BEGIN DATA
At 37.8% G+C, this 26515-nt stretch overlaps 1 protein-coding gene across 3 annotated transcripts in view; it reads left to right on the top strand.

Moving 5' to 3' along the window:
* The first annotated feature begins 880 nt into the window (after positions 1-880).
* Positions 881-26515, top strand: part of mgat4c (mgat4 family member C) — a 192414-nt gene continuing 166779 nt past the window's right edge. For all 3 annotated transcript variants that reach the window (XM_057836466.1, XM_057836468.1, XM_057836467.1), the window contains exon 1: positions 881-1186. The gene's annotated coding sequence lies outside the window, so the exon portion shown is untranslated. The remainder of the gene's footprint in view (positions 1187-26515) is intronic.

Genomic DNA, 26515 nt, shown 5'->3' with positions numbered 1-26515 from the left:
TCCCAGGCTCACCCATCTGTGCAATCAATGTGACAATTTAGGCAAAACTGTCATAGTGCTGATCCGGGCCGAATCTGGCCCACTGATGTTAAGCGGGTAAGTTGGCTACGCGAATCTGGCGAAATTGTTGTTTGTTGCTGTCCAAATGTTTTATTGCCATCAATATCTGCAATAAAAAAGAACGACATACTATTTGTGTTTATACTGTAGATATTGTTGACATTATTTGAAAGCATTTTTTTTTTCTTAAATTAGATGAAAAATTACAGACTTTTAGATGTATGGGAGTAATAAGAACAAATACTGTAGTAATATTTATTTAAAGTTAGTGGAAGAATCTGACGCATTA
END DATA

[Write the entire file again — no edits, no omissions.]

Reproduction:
At 37.8% G+C, this 26515-nt stretch overlaps 1 protein-coding gene across 3 annotated transcripts in view; it reads left to right on the top strand.

Moving 5' to 3' along the window:
* The first annotated feature begins 880 nt into the window (after positions 1-880).
* Positions 881-26515, top strand: part of mgat4c (mgat4 family member C) — a 192414-nt gene continuing 166779 nt past the window's right edge. For all 3 annotated transcript variants that reach the window (XM_057836466.1, XM_057836468.1, XM_057836467.1), the window contains exon 1: positions 881-1186. The gene's annotated coding sequence lies outside the window, so the exon portion shown is untranslated. The remainder of the gene's footprint in view (positions 1187-26515) is intronic.

Genomic DNA, 26515 nt, shown 5'->3' with positions numbered 1-26515 from the left:
TCCCAGGCTCACCCATCTGTGCAATCAATGTGACAATTTAGGCAAAACTGTCATAGTGCTGATCCGGGCCGAATCTGGCCCACTGATGTTAAGCGGGTAAGTTGGCTACGCGAATCTGGCGAAATTGTTGTTTGTTGCTGTCCAAATGTTTTATTGCCATCAATATCTGCAATAAAAAAGAACGACATACTATTTGTGTTTATACTGTAGATATTGTTGACATTATTTGAAAGCATTTTTTTTTTCTTAAATTAGATGAAAAATTACAGACTTTTAGATGTATGGGAGTAATAAGAACAAATACTGTAGTAATATTTATTTAAAGTTAGTGGAAGAATCTGACGCATTA